February 5, 2010 - Paperwork

A power of attorney is the legal document by which a person (the donor) allows another person (the attorney) to represent the donor or to act in the donor’s place, either generally or for specific purposes. It comes to an end if the donor becomes mentally incapacitated or dies.

An Enduring power of attorney (EPA), on the other hand, is a legal document by which the donor states that the attorney will in the future have power to act on the donor’s behalf if the donor becomes unable or incapable mentally of looking after his or her interests. It comes to an end on the death of the donor or it can be revoked by the donor during his/her lifetime.

Important: Both of these Powers transfer considerable responsibility and control to the appointed person. You should be extremely careful in how you set them up. You are strongly advised to seek out legal advice, especially when deciding what conditions and restrictions to apply to the powers you are giving to your attorney.

Why is an EPA useful?

It will allow you to appoint someone of your choice to control your affairs should you become mentally incapacitated, for example through brain damage, Alzheimer’s disease, or other forms of dementia.
It will allow you to avoid a Ward of Court application being made for you in the future. Here the court gets the power to make decisions on your behalf, where you have been proven as an adult to be of unsound mind. Your property and money comes under the control of the court and the Courts Service will have the duty of overseeing these in your best interest.

Who can be an attorney?

You can ask anyone you like to be your attorney, subject to the list of excluded categories of people below. Given the power involved, it should be someone you can trust. However, it can also be a professional person as attorney. Normally, if you appoint a professional person as attorney, you will have to pay for that service.

You may appoint more than one person to act as your attorney and it is important to appoint two attorneys if possible, in case of the death, incapacity or unsuitability of one of these attorneys. Attorneys can be appointed to act jointly (together) or severally (independently of each other)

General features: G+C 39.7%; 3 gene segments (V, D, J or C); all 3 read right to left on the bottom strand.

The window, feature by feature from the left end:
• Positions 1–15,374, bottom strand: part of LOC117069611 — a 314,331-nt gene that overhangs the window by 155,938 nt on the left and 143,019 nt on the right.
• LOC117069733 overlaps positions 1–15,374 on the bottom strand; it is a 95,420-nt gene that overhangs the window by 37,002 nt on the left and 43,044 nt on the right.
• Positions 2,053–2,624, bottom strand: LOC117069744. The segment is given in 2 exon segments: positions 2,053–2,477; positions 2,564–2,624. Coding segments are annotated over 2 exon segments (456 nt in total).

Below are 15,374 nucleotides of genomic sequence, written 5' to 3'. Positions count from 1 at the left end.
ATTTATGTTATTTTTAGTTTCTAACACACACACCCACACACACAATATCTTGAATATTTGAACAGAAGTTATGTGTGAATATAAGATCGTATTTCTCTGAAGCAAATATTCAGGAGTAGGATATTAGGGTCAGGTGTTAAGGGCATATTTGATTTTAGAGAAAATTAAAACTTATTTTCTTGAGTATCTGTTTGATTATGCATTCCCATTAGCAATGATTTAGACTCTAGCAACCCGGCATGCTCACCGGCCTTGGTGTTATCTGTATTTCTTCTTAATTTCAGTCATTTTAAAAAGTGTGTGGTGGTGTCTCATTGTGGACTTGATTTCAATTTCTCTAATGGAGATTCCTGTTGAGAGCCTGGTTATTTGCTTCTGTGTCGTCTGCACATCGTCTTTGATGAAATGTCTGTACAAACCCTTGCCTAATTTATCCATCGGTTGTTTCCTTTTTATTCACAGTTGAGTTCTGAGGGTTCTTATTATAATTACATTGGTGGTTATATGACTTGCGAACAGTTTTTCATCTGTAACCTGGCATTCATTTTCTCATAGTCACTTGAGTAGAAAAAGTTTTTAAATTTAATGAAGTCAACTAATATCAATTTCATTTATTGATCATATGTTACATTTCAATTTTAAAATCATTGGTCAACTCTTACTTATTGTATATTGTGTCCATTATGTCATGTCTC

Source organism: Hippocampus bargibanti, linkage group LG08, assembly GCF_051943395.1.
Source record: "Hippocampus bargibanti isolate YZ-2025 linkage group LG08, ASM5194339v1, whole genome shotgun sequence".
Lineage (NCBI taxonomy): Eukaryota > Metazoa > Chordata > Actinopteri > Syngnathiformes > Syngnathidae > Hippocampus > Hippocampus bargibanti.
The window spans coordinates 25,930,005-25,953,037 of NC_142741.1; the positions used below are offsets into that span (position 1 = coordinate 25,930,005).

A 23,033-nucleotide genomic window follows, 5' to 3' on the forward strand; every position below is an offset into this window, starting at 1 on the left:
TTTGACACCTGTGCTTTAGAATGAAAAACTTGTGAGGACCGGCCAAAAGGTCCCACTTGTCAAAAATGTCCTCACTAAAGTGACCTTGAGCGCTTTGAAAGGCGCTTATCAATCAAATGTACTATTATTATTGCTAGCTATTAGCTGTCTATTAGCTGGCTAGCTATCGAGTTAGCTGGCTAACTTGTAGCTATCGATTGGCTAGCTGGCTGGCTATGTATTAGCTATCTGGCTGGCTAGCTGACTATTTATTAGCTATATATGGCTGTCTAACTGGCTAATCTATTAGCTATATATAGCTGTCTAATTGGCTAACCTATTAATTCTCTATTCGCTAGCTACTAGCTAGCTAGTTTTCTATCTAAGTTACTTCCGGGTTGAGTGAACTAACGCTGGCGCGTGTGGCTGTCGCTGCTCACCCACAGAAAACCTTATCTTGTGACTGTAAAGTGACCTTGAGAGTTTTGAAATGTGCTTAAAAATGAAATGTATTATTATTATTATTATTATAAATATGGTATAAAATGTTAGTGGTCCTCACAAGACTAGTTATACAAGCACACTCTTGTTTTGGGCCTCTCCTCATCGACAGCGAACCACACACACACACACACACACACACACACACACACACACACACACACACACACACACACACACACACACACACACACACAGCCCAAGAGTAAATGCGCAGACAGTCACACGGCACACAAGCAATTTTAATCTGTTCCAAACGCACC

Persons who are not permitted to be attorneys include:

  1. People under the age of 18 years.
  2. People who have been declared bankrupts.
  3. People convicted of an offence involving fraud or dishonesty.
  4. People disqualified under the Companies Acts from acting as directors.
  5. An individual, a trust or a corporation who owns a nursing home in which you live or an employee or an agent of the owner (that is, unless that person is also your spouse, child or sibling.)

What are the duties of an attorney?

Where an attorney acts on behalf of a donor, he or she must observe the following duties:

  1. To follow the terms of the power of attorney as described in the document setting up the power;
  2. To act in good faith;
  3. To avoid conflicts of interest;
  4. To keep accurate accounts and records.

How do I create an EPA?

There are a number of steps to creating an EPA which are described in law. Unless you meet these required steps your EPA will not be valid. You will need the services of both a doctor and a solicitor to complete these steps. They include a description of the format of the EPA document as well as the steps involved. In summary, the regulations describe:

The various options which the donor has when granting an EPA;

  • A statement signed by the donor that he/she has read the explanatory information regarding the creation of an EPA or has had it read to him/her.
  • The duties and obligations which an attorney may have under EPA;
  • A statement signed by the attorney that he/she understands these duties and obligations.
  • The obligation on the attorney to keep adequate accounts.
  • The remuneration, if any, of the attorney who is entitled to out of pocket expenses, even if no form of remuneration is provided for in the EPA.
  • The execution requirements of an EPA.
  • A statement by a solicitor in the format provided that he/she is satisfied the donor understood the effect of the EPA.
  • A statement by a medical practitioner in the format provided that, in his opinion, the donor had the mental capacity at the time of execution to understand the effect of creating an EPA.

The role of the solicitor:

Your solicitor must be satisfied that the EPA is not being created as a result of fraud and/or undue pressure. In law, the document creating the EPA must follow a prescribed form and must include the following statements by your solicitor:

  • That he/she is satisfied that you understood the effect of creating the power.
  • That you are acting of your own free will and not under another’s influence.

The role of the doctor:

You will need a letter from your doctor verifying that, at the time the EPA was drawn up

  • You had sufficient mental capacity.
  • You understood the effect of creating the power.

Your role:

You are required to make a statement that you have understood the effect of creating the power. These statements act as legal safeguards to ensure that you are creating the EPA in full legal knowledge of what is involved and that there has been no undue pressure placed on you to create this power.